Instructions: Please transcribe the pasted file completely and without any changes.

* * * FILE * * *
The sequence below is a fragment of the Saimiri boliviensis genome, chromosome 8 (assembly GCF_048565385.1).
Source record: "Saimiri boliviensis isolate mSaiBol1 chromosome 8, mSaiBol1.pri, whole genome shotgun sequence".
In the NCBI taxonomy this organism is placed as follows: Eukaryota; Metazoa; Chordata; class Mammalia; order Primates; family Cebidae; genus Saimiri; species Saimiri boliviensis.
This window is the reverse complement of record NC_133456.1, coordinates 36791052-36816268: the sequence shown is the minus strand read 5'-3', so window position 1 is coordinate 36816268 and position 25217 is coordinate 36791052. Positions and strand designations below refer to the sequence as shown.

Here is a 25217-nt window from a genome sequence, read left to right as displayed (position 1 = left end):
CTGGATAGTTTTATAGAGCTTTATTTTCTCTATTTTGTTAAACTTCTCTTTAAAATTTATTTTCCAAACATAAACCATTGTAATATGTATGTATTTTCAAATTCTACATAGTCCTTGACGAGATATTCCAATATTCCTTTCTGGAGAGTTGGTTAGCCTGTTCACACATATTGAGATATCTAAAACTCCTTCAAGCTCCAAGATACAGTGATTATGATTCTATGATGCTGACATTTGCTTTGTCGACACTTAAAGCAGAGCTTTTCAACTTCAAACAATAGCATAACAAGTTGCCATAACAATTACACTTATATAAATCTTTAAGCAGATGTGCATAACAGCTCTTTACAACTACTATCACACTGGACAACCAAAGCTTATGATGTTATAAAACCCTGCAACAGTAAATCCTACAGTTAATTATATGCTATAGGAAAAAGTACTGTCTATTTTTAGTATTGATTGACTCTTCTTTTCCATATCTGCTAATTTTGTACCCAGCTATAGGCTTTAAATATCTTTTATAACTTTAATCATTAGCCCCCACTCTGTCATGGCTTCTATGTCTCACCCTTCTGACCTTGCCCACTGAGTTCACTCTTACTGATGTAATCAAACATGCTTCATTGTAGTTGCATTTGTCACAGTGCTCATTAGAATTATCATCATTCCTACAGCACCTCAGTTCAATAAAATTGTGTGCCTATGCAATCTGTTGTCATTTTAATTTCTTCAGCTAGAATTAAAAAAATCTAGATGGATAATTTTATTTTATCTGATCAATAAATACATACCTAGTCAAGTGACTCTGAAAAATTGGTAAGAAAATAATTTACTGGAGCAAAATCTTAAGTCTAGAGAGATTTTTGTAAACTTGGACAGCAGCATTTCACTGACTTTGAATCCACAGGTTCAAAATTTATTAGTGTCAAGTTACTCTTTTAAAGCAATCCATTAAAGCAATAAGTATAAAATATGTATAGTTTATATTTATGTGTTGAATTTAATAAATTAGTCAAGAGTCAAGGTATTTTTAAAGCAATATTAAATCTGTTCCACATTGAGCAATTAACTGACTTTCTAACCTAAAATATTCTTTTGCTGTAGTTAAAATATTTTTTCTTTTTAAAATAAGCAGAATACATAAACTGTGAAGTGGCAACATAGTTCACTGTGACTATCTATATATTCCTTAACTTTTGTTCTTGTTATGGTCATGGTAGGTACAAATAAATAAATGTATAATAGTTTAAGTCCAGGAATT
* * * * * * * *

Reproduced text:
The sequence below is a fragment of the Saimiri boliviensis genome, chromosome 8 (assembly GCF_048565385.1).
Source record: "Saimiri boliviensis isolate mSaiBol1 chromosome 8, mSaiBol1.pri, whole genome shotgun sequence".
In the NCBI taxonomy this organism is placed as follows: Eukaryota; Metazoa; Chordata; class Mammalia; order Primates; family Cebidae; genus Saimiri; species Saimiri boliviensis.
This window is the reverse complement of record NC_133456.1, coordinates 36791052-36816268: the sequence shown is the minus strand read 5'-3', so window position 1 is coordinate 36816268 and position 25217 is coordinate 36791052. Positions and strand designations below refer to the sequence as shown.

Here is a 25217-nt window from a genome sequence, read left to right as displayed (position 1 = left end):
CTGGATAGTTTTATAGAGCTTTATTTTCTCTATTTTGTTAAACTTCTCTTTAAAATTTATTTTCCAAACATAAACCATTGTAATATGTATGTATTTTCAAATTCTACATAGTCCTTGACGAGATATTCCAATATTCCTTTCTGGAGAGTTGGTTAGCCTGTTCACACATATTGAGATATCTAAAACTCCTTCAAGCTCCAAGATACAGTGATTATGATTCTATGATGCTGACATTTGCTTTGTCGACACTTAAAGCAGAGCTTTTCAACTTCAAACAATAGCATAACAAGTTGCCATAACAATTACACTTATATAAATCTTTAAGCAGATGTGCATAACAGCTCTTTACAACTACTATCACACTGGACAACCAAAGCTTATGATGTTATAAAACCCTGCAACAGTAAATCCTACAGTTAATTATATGCTATAGGAAAAAGTACTGTCTATTTTTAGTATTGATTGACTCTTCTTTTCCATATCTGCTAATTTTGTACCCAGCTATAGGCTTTAAATATCTTTTATAACTTTAATCATTAGCCCCCACTCTGTCATGGCTTCTATGTCTCACCCTTCTGACCTTGCCCACTGAGTTCACTCTTACTGATGTAATCAAACATGCTTCATTGTAGTTGCATTTGTCACAGTGCTCATTAGAATTATCATCATTCCTACAGCACCTCAGTTCAATAAAATTGTGTGCCTATGCAATCTGTTGTCATTTTAATTTCTTCAGCTAGAATTAAAAAAATCTAGATGGATAATTTTATTTTATCTGATCAATAAATACATACCTAGTCAAGTGACTCTGAAAAATTGGTAAGAAAATAATTTACTGGAGCAAAATCTTAAGTCTAGAGAGATTTTTGTAAACTTGGACAGCAGCATTTCACTGACTTTGAATCCACAGGTTCAAAATTTATTAGTGTCAAGTTACTCTTTTAAAGCAATCCATTAAAGCAATAAGTATAAAATATGTATAGTTTATATTTATGTGTTGAATTTAATAAATTAGTCAAGAGTCAAGGTATTTTTAAAGCAATATTAAATCTGTTCCACATTGAGCAATTAACTGACTTTCTAACCTAAAATATTCTTTTGCTGTAGTTAAAATATTTTTTCTTTTTAAAATAAGCAGAATACATAAACTGTGAAGTGGCAACATAGTTCACTGTGACTATCTATATATTCCTTAACTTTTGTTCTTGTTATGGTCATGGTAGGTACAAATAAATAAATGTATAATAGTTTAAGTCCAGGAATT